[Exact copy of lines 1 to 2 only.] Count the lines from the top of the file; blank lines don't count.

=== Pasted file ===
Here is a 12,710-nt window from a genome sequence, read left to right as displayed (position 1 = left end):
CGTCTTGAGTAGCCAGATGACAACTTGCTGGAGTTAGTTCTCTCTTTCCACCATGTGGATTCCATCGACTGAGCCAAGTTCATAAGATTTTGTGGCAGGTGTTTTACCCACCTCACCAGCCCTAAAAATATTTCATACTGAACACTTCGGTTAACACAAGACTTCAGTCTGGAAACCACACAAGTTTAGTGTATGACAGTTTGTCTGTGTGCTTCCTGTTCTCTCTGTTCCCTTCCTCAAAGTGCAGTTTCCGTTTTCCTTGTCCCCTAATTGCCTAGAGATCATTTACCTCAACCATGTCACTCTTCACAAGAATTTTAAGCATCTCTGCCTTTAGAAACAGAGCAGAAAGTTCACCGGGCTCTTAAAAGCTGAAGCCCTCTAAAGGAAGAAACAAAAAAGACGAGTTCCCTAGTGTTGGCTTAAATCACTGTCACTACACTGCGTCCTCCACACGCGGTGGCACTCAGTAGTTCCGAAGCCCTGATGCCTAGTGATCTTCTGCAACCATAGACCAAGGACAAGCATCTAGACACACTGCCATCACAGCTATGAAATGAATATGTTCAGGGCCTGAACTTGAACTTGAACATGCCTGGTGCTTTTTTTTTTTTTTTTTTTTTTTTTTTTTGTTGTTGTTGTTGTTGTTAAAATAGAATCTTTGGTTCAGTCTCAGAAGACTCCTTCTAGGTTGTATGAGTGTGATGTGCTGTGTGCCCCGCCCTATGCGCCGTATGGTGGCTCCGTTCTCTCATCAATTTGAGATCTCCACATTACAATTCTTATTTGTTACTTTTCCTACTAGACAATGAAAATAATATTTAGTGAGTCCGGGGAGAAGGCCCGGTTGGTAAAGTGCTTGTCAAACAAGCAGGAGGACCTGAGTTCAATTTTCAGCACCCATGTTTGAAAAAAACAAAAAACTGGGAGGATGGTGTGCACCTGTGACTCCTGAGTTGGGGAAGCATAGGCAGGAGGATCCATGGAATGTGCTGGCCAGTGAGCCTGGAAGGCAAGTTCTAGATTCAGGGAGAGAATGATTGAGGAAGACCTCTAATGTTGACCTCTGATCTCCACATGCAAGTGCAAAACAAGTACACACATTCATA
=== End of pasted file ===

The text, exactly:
Here is a 12,710-nt window from a genome sequence, read left to right as displayed (position 1 = left end):
CGTCTTGAGTAGCCAGATGACAACTTGCTGGAGTTAGTTCTCTCTTTCCACCATGTGGATTCCATCGACTGAGCCAAGTTCATAAGATTTTGTGGCAGGTGTTTTACCCACCTCACCAGCCCTAAAAATATTTCATACTGAACACTTCGGTTAACACAAGACTTCAGTCTGGAAACCACACAAGTTTAGTGTATGACAGTTTGTCTGTGTGCTTCCTGTTCTCTCTGTTCCCTTCCTCAAAGTGCAGTTTCCGTTTTCCTTGTCCCCTAATTGCCTAGAGATCATTTACCTCAACCATGTCACTCTTCACAAGAATTTTAAGCATCTCTGCCTTTAGAAACAGAGCAGAAAGTTCACCGGGCTCTTAAAAGCTGAAGCCCTCTAAAGGAAGAAACAAAAAAGACGAGTTCCCTAGTGTTGGCTTAAATCACTGTCACTACACTGCGTCCTCCACACGCGGTGGCACTCAGTAGTTCCGAAGCCCTGATGCCTAGTGATCTTCTGCAACCATAGACCAAGGACAAGCATCTAGACACACTGCCATCACAGCTATGAAATGAATATGTTCAGGGCCTGAACTTGAACTTGAACATGCCTGGTGCTTTTTTTTTTTTTTTTTTTTTTTTTTTTTGTTGTTGTTGTTGTTGTTAAAATAGAATCTTTGGTTCAGTCTCAGAAGACTCCTTCTAGGTTGTATGAGTGTGATGTGCTGTGTGCCCCGCCCTATGCGCCGTATGGTGGCTCCGTTCTCTCATCAATTTGAGATCTCCACATTACAATTCTTATTTGTTACTTTTCCTACTAGACAATGAAAATAATATTTAGTGAGTCCGGGGAGAAGGCCCGGTTGGTAAAGTGCTTGTCAAACAAGCAGGAGGACCTGAGTTCAATTTTCAGCACCCATGTTTGAAAAAAACAAAAAACTGGGAGGATGGTGTGCACCTGTGACTCCTGAGTTGGGGAAGCATAGGCAGGAGGATCCATGGAATGTGCTGGCCAGTGAGCCTGGAAGGCAAGTTCTAGATTCAGGGAGAGAATGATTGAGGAAGACCTCTAATGTTGACCTCTGATCTCCACATGCAAGTGCAAAACAAGTACACACATTCATA